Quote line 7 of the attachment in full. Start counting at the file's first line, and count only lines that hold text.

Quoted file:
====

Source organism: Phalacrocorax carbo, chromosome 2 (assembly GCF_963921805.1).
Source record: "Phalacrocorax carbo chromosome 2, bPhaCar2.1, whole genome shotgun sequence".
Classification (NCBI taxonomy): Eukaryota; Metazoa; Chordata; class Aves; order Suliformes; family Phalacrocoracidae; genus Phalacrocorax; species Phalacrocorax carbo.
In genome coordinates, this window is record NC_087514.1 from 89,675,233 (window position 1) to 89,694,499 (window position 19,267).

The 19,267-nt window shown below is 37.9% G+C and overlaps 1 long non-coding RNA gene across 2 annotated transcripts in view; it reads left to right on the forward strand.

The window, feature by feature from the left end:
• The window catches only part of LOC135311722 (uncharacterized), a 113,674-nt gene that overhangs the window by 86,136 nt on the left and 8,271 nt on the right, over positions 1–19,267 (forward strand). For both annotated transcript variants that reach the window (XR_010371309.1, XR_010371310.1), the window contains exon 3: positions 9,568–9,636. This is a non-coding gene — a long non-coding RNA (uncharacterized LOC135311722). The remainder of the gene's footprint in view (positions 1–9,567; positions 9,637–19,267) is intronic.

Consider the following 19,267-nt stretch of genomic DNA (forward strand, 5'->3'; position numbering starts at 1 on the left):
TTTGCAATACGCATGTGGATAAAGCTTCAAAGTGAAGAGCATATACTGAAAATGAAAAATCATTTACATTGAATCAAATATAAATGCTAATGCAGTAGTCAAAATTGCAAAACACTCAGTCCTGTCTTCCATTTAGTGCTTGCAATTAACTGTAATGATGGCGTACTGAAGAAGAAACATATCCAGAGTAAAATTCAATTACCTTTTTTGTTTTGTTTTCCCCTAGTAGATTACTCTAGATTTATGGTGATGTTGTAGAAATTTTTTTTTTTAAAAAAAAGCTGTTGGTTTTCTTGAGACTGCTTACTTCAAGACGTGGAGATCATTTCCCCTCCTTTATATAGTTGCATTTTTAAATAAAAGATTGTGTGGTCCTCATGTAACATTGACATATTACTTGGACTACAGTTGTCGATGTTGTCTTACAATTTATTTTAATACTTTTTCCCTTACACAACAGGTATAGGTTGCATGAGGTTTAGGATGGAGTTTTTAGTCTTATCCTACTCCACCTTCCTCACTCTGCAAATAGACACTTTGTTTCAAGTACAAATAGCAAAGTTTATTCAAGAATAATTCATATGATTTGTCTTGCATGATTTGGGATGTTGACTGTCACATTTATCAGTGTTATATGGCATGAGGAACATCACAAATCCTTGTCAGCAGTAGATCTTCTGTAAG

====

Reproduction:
• The window catches only part of LOC135311722 (uncharacterized), a 113,674-nt gene that overhangs the window by 86,136 nt on the left and 8,271 nt on the right, over positions 1–19,267 (forward strand). For both annotated transcript variants that reach the window (XR_010371309.1, XR_010371310.1), the window contains exon 3: positions 9,568–9,636. This is a non-coding gene — a long non-coding RNA (uncharacterized LOC135311722). The remainder of the gene's footprint in view (positions 1–9,567; positions 9,637–19,267) is intronic.